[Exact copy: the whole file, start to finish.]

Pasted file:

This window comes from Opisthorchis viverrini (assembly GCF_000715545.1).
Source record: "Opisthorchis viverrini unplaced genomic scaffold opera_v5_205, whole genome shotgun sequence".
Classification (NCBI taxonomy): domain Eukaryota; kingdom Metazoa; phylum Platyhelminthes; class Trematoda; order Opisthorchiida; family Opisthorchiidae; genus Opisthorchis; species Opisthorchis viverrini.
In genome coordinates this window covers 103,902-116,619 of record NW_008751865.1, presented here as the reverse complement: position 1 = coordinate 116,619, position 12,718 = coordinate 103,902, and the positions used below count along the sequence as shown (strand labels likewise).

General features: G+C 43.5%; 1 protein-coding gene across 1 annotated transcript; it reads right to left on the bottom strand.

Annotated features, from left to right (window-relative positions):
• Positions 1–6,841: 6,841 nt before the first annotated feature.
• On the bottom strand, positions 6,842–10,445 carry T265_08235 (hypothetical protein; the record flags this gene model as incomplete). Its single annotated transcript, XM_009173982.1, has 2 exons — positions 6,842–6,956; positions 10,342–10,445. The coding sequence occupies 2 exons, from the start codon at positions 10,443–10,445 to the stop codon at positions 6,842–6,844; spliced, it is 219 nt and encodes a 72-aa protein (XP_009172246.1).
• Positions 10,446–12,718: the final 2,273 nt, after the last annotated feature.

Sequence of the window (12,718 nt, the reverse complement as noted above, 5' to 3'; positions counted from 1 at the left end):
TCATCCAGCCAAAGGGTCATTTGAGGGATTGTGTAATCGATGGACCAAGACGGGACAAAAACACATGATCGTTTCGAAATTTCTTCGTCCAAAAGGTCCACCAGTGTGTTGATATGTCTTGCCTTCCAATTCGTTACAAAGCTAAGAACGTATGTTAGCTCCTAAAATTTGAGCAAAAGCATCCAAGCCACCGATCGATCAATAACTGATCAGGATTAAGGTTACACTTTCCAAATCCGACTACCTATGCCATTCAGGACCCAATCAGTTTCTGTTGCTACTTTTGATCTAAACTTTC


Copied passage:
This window comes from Opisthorchis viverrini (assembly GCF_000715545.1).
Source record: "Opisthorchis viverrini unplaced genomic scaffold opera_v5_205, whole genome shotgun sequence".
Classification (NCBI taxonomy): domain Eukaryota; kingdom Metazoa; phylum Platyhelminthes; class Trematoda; order Opisthorchiida; family Opisthorchiidae; genus Opisthorchis; species Opisthorchis viverrini.
In genome coordinates this window covers 103,902-116,619 of record NW_008751865.1, presented here as the reverse complement: position 1 = coordinate 116,619, position 12,718 = coordinate 103,902, and the positions used below count along the sequence as shown (strand labels likewise).

General features: G+C 43.5%; 1 protein-coding gene across 1 annotated transcript; it reads right to left on the bottom strand.

Annotated features, from left to right (window-relative positions):
• Positions 1–6,841: 6,841 nt before the first annotated feature.
• On the bottom strand, positions 6,842–10,445 carry T265_08235 (hypothetical protein; the record flags this gene model as incomplete). Its single annotated transcript, XM_009173982.1, has 2 exons — positions 6,842–6,956; positions 10,342–10,445. The coding sequence occupies 2 exons, from the start codon at positions 10,443–10,445 to the stop codon at positions 6,842–6,844; spliced, it is 219 nt and encodes a 72-aa protein (XP_009172246.1).
• Positions 10,446–12,718: the final 2,273 nt, after the last annotated feature.

Sequence of the window (12,718 nt, the reverse complement as noted above, 5' to 3'; positions counted from 1 at the left end):
TCATCCAGCCAAAGGGTCATTTGAGGGATTGTGTAATCGATGGACCAAGACGGGACAAAAACACATGATCGTTTCGAAATTTCTTCGTCCAAAAGGTCCACCAGTGTGTTGATATGTCTTGCCTTCCAATTCGTTACAAAGCTAAGAACGTATGTTAGCTCCTAAAATTTGAGCAAAAGCATCCAAGCCACCGATCGATCAATAACTGATCAGGATTAAGGTTACACTTTCCAAATCCGACTACCTATGCCATTCAGGACCCAATCAGTTTCTGTTGCTACTTTTGATCTAAACTTTC